In early April the stock market cycle probably hit bottom. The Fed’s somewhat surprising inter-meeting rate cut in early Apri and subsequent further cut put an end to the fall in international stock markets. The European Central Bank’s surprise cut confirmed this, in our view. Since early April we have been placing our asset allocation bets on recovery.
The motive of the Fed rate cut on April 17 was mainly the worrying decline in capital spending and corporate earnings. These two factors have been the key for the US economy being able to maintain an exceptionally high growth rate in recent years. If the prerequisites for this are in danger the balance that has prevailed between consumption and productivity growth is broken and the economy is forced to a slower growth path. The Fed acts to safeguard that this balance is kept as intact as possible.
Compared to the situation in the beginning of the year, the US yield curve has turned in a stimulative direction. Investors are no longer paid for hiding in the money market. At the same time, risk aversion has diminished significantly, which has made it possible for corporations to return to the bond market in their financing needs. There has been a strong increase in new issues of corporate bonds. At the same time credit spreads have decreased, which is a strong sign of decreasing risk aversion and a positive signal for stock markets.
Stock markets and especially the US market have reacted positively since the beginning of April. In the US special factors like the taxation period ending on April 15 have helped to improve the balance between supply and demand in the stock market. Many households have been forced to sell off holdings to pay taxes from last year’s profit-taking in mutual funds and directly held stock portfolios. That is despite the fact that the market turned down sharply last year and during the first months this year. So households ought to have been downbeat when they lost on their holdings and having on top of that to pay turnover taxes. In April this ended and coincided with the lowering of the Fed funds rate. We believe these two factors have a great explanatory power for the turnaround of the US equity market since then. As a confirmation of more positive indications we also note in our quantitative models that the relation and interplay between volatility and price movements signal that new money is put in to the equity markets.
If we look to corporate earnings so far this year the results have in many cases come in a bit better than the markets expected – admittedly not good, but still better than what the markets priced in. This has also had a positive effect on the stock markets. Our quantitative models, before the turnaround in the markets, indicated that expectations were far too depressed and at a level where a reversal usually would take place. This eventually happened.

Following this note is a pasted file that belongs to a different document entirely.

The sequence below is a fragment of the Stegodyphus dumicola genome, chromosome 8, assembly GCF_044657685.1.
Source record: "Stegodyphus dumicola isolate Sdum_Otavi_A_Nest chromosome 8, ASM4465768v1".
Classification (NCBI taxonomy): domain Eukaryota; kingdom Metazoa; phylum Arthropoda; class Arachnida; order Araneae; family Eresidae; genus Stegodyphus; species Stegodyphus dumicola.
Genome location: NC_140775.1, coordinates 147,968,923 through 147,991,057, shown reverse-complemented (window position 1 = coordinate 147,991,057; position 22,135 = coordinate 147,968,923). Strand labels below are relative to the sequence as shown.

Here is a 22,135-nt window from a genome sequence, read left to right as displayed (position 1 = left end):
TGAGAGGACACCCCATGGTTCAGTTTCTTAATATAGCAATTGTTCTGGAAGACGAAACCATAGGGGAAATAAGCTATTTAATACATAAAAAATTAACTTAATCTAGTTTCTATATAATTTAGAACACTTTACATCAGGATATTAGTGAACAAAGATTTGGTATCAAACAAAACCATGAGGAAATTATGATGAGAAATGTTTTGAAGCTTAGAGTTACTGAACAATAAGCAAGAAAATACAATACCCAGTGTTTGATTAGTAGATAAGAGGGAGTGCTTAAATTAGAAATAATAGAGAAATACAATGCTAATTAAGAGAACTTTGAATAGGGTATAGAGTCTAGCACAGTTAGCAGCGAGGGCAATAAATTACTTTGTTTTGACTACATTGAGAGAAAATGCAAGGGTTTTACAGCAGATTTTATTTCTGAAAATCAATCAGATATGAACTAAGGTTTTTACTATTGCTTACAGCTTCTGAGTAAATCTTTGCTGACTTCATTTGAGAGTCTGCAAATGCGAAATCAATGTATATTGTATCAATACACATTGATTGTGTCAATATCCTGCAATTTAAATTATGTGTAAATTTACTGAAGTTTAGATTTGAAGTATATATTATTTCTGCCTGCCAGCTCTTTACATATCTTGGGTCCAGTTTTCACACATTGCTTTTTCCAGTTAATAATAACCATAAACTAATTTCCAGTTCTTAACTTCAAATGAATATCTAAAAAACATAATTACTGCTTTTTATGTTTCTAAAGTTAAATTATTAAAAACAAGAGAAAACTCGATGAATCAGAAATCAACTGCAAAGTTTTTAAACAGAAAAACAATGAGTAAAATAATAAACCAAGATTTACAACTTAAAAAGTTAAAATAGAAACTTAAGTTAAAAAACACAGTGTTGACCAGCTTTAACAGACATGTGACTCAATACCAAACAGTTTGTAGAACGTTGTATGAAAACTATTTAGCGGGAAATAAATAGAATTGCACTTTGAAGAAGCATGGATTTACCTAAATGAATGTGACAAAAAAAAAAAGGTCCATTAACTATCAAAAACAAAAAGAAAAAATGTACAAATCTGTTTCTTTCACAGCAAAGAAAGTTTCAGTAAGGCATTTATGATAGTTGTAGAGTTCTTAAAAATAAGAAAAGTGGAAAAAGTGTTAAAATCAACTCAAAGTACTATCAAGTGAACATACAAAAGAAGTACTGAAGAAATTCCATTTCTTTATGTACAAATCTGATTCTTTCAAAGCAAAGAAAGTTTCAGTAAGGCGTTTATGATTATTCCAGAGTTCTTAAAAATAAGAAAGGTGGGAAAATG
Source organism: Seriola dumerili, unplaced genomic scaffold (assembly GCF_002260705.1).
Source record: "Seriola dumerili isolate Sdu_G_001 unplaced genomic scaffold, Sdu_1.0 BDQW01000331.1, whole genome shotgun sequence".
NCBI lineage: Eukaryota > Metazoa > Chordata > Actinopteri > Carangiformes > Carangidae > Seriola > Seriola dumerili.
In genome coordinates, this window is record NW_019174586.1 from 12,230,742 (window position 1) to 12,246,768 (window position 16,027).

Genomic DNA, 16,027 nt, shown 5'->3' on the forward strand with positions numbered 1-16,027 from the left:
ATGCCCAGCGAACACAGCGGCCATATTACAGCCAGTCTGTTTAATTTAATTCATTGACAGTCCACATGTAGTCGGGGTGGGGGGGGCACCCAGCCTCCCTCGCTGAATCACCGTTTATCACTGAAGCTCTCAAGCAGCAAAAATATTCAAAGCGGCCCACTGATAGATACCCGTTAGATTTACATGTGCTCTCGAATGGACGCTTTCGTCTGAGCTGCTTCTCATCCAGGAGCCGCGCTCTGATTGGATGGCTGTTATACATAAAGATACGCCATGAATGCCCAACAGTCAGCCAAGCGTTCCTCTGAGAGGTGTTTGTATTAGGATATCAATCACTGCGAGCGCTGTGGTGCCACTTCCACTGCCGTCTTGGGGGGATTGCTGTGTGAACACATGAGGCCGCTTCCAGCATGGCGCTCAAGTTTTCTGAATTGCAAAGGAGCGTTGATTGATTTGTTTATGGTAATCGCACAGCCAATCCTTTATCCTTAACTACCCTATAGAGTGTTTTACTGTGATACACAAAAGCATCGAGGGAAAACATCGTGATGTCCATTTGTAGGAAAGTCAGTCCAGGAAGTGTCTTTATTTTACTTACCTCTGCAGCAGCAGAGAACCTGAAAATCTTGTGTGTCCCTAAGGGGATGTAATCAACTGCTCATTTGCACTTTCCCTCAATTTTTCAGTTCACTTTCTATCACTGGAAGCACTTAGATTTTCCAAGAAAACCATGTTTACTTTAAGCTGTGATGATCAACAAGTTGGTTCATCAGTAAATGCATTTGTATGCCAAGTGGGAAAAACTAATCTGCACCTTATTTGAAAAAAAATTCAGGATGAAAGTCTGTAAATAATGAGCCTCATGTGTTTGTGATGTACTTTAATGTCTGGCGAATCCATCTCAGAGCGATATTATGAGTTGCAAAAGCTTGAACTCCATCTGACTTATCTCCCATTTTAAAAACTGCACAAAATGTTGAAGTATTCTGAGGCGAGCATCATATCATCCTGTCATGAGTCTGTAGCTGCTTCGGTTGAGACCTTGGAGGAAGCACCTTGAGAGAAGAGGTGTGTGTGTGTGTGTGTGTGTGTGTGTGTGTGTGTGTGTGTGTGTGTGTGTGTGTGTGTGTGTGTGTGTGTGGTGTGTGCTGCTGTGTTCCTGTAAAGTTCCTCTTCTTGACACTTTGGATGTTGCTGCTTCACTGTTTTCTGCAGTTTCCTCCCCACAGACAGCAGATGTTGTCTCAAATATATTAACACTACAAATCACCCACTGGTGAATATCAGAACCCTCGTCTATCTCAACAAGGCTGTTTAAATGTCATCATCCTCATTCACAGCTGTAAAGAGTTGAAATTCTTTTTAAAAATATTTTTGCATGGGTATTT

We can now count on all of the bigger central banks in the global economy being active to safeguard economic activity with policy stimulants. All will be driven by specific regional considerations and possibilities, but will still move in the right direction. From here it is a question of when and how strongly – rather than if – economic activity will pick up
A lot of focus is on the US. This is because the US is probably leading the rest of the world by at least six months – in the real economy as well as the stock market. We believe that we will see a pick up in activity in the real economy, very much due to the aggressive easing stance from the central bank. Already now we can see stabilisation in some of the leading indicators for the manufacturing sectors in the US. Europe will follow suit and then even Japan. Given the market’s discounting mechanism, this has implications for our asset allocation for the coming months.
We expect that the window of opportunity for a substantial overweight in equities is quite limited in time and that we not yet reached that point. However we have come to the conclusion that we at least should have a slight overweight in equities, but definitely having a clear underweight in bonds. The underweight for bonds is evenly divided between equities and cash, which both have a slight overweight in relation to benchmark weightings.
This allocation is also confirmed by our quantitative models, which are showing that the probability for stocks outperforming bonds/cash has recently risen substantially. At the same time has the probability for bonds outperforming cash been falling. On the whole, both the qualitative judgments as well as the quantitative models point in the same direction.
Pontus Bergekrans is head of asset allocation at Nordea Investment Management in Stockholm